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at them afterwards, we hope, will be possible. But the third work, that of Varnhagen himself is the one we must chiefly depend on here; the four volumes of Memoirs and Miscellanies;" lively pieces; which can be safely recommended as altogether pleasant reading to every one. They are "Miscellaneous Writings," as their title indicates; in part collected and reprinted out of periodicals, or wherever they lay scattered; in part sent forth now for the first time. There are criticisms, notices literary or didactic; always of a praiseworthy sort, generally of small extent. There are narrations; there is a long personal narrative, as it might be called, of service in the "Liberation War," of 1814, wherein Varnhagen did duty, as a volunteer officer, in Tettenborn's corps, among the Cossacks: this is the longest piece, by no means the best. There is farther a curious narrative of Lafayette's escape (brief escape with recapture) from the Prison of Olmütz. Then also there is a curious biography of Doctor Bollmann, the brave young Hanoverian, who aided Lafayette in that adventure. Then other biographies not so curious; on the whole, there are many biographies: Biography, we might say, is the staple article; an article in which Varnhagen has long been known to excel. Lastly, as basis for the whole, there are presented, fitfully, now here, now there, and with long intervals, considerable sections of Autobiography;-not confessions, indeed, or questionable work of the Rousseau sort, but discreet reminiscences, personal and other, of a man who having looked on much, may be sure of willing audience in reporting it well. These are the four volumes written by Varnhagen von Ense; those are the five edited by him. We shall regard his autobiographic memorials as a general substratum, upholding and uniting into a certain coherence the multifarious contents of these publications: it is Varnhagen von Ense's passage through life; this is what it yielded him; these are the things and persons he took note of, and had to do with, in travelling thus far.

Beyond ascertaining for ourselves what manner of eyesight and way of judgment this our memoir-writer has, it is not necessary to insist much on Varnhagen's qualities or literary character here. He seems to us a man peculiarly fitted, both by natural endowment and by position and opportunity, for writing memoirs. In the space of half a centary that he has lived in this world, his course has been what we might call erratic in a high degree: from the student's garret in Halle or Tübingen to the Tuileries hall of audience and the Wagram battle-field, from Chamisso the poet to Napoleon, the Emperor, his path has intersected all manner of paths of men. He has a fine intellectual gift; and what is the foundation of that and of all, an honest, sympathizing, manfully patient, manfully courageous heart. His way of life, too erratic we should fear for happiness or ease, and singularly checkered by vicissitude, has had this considerable advantage, if no other, that it has trained him, and could not but train him, to a certain Catholicism of mind. He has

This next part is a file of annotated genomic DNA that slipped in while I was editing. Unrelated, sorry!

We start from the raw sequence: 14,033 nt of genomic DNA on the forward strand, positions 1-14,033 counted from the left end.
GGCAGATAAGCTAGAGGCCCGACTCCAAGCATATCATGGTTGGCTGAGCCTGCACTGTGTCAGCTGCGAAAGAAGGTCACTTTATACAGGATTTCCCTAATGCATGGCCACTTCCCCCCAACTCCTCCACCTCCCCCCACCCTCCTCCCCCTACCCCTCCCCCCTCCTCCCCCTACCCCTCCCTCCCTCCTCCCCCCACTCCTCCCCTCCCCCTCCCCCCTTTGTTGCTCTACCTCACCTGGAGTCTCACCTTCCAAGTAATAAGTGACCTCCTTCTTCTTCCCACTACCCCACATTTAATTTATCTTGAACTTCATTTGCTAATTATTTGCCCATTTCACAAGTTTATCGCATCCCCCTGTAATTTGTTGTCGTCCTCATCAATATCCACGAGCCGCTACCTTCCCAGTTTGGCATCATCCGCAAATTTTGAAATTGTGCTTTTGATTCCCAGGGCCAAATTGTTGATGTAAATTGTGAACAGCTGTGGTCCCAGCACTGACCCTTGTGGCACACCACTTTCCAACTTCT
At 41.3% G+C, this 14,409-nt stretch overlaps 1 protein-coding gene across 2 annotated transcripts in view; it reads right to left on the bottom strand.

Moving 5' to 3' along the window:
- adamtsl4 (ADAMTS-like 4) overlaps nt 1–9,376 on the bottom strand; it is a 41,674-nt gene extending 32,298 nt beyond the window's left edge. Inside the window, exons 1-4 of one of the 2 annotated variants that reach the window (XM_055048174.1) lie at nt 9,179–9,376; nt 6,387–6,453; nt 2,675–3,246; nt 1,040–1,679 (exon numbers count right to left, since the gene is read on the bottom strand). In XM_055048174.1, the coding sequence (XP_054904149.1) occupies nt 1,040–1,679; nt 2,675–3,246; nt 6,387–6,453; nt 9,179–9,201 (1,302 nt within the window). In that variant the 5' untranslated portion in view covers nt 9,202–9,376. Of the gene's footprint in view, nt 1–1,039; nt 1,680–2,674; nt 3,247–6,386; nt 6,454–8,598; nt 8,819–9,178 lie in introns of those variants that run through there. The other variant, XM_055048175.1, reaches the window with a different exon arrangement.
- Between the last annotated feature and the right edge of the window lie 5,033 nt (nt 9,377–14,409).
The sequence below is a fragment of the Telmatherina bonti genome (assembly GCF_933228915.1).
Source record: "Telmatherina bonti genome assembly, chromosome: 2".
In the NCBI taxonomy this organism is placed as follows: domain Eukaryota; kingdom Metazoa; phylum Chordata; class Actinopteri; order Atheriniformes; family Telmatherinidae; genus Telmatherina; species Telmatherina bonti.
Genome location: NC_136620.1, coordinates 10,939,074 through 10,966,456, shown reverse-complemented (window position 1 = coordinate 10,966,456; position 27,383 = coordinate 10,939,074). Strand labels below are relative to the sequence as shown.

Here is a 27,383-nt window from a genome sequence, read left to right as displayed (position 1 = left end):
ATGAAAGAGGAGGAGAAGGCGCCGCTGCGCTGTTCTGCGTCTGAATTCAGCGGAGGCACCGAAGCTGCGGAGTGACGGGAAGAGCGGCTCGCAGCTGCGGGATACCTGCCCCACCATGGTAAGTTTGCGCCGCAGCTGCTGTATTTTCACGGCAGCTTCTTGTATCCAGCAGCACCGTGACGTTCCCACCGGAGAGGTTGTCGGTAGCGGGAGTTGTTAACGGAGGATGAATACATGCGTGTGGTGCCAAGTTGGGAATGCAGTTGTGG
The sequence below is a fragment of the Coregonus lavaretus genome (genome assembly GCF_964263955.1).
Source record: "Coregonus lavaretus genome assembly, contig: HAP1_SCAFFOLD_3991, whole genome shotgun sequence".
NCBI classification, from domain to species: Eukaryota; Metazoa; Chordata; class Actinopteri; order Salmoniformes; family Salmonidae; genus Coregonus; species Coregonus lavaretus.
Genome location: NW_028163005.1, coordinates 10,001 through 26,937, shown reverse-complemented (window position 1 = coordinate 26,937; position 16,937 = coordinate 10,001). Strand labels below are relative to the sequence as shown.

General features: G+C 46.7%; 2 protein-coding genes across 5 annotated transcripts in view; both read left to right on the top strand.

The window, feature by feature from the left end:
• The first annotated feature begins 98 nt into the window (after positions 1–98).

been a student of literature, an author, a student of medicine, a soldier, a secretary, a diplomatist. A man withal of modest, affectionate nature; courteous and yet truthful; of quick apprehension, precise in utterance; of just, extensive, occasionally of deep and fine insight,-this is a man qualified beyond most to write memoirs. We should call him one of the best memoir-writers we have met with; decidedly the best we know of in these days. For clearness, grace of method, easy comprehensibility, he is worthy to be ranked among the French, who have a natural turn for memoir-writing; and in respect of honesty, valourous gentleness, and simplicity of heart, his character is German, not French.

Such a man, conducting us in the spirit of cheerful friendliness, along his course of life, and delineating what he has found most memorable in it, produces one of the pleasantest books. Brave old Germany, in this and the other living phasis, now here, now there, from Rhineland to the East-sea, from Hamburg and Berlin to Deutsch-Wagram and the Marchfield, paints itself in the colours of reality; with notable persons, with notable events For consider withal in what a time this man's life has lain: in the thick of European things, while the Nineteenth Century was opening itself. Amid convulsions and revolutions, outward and inward,-with Napoleons, Goethes, Fichtes; while prodigies and battle-thunder shook the world, and, "amid the glare of conflagrations, and the noise of faling towns and kingdoms," a new era of thought was also evolving itself: one of the wonderfullest times! On the whole, if men like Varnhagen were to be met with, why have we not innumerable Memoirs? Alas, it is because the men like Varnhagen are not to be met with; men with the clear eye and the open heart. Without such qualities, memoir-writers are but a nuisance; which so often as they show themselves, a judicious world is obliged to sweep into the cesspool, with loudest possible prohi bition of the like. If a man is not open-minded, if he is ignorant, perverse, egoistic, splenetic; on the whole, if he is false and stupid, how shall he write memoirs ?—